Megan Pratt
Michaella Sektnan
Organizational Affiliation(s): 
Oregon Child Care Research Partnership, Oregon State University
Publication Date: 
May, 2023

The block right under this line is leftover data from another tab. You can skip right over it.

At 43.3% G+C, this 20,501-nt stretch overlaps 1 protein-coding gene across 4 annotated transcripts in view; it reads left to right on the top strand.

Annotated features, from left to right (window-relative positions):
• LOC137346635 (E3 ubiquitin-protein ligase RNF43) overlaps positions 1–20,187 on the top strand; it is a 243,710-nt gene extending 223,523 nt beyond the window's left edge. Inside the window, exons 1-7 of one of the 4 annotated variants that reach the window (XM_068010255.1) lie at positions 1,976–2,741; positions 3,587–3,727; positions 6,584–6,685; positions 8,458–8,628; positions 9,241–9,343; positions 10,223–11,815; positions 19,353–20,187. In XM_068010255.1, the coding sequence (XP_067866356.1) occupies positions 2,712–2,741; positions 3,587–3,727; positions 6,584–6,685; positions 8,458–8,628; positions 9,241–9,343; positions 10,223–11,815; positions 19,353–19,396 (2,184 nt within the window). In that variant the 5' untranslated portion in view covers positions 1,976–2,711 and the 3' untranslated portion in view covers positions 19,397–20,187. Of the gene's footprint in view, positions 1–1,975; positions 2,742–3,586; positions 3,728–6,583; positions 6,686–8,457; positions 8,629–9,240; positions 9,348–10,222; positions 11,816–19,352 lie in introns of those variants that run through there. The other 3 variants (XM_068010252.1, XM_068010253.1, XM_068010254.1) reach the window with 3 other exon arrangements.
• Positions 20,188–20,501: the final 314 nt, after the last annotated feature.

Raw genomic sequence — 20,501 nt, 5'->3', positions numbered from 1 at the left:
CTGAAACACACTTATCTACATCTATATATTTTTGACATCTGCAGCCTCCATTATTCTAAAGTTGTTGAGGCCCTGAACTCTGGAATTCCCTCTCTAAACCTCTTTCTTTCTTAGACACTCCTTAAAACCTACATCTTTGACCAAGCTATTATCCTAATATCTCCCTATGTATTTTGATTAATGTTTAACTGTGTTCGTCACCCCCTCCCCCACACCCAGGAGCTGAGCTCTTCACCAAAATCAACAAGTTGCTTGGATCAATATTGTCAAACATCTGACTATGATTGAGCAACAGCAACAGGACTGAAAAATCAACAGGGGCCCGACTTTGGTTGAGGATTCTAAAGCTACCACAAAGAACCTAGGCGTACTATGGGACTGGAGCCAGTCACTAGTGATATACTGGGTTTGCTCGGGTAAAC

Many families with young children live in what experts have defined as a child care desert, a community with more than three children for every regulated child care slot. This is a follow-up report to the first two reports on child care desert status of Oregon’s counties as of 2018 and early 2020. As of December 2022, using the child care desert standard, families with infants and toddlers in 35 of 36 Oregon counties still live in a child care desert. The picture is slightly better for families with preschool-age children; families in 18 of 36 counties live in a child care desert. The majority of Oregon’s child care supply is parent-funded (tuition and fees); public funding makes up less than a quarter of slots across the state yet plays a crucial role in the child care supply. Between early 2020 and 2022, the number of publicly funded slots for infants and toddlers increased by 49% and publicly funded slots for preschooler by 30%. Without publicly funded slots, all except three Oregon counties would be child care deserts. Nonmetropolitan counties tend to have a higher proportion of public slots compared to metropolitan counties. In addition, higher percentages of preschool slots are publicly funded as compared to infant/toddler slots. The current report focuses on child care supply – how available child care is in a community. These findings should be considered along with additional information about affordability and quality of child care to better understand the extent to which Oregon’s child care is equitably meeting children and families’ needs. This study provides a starting place for considering the multifaceted issues that shape a family’s access to child care.

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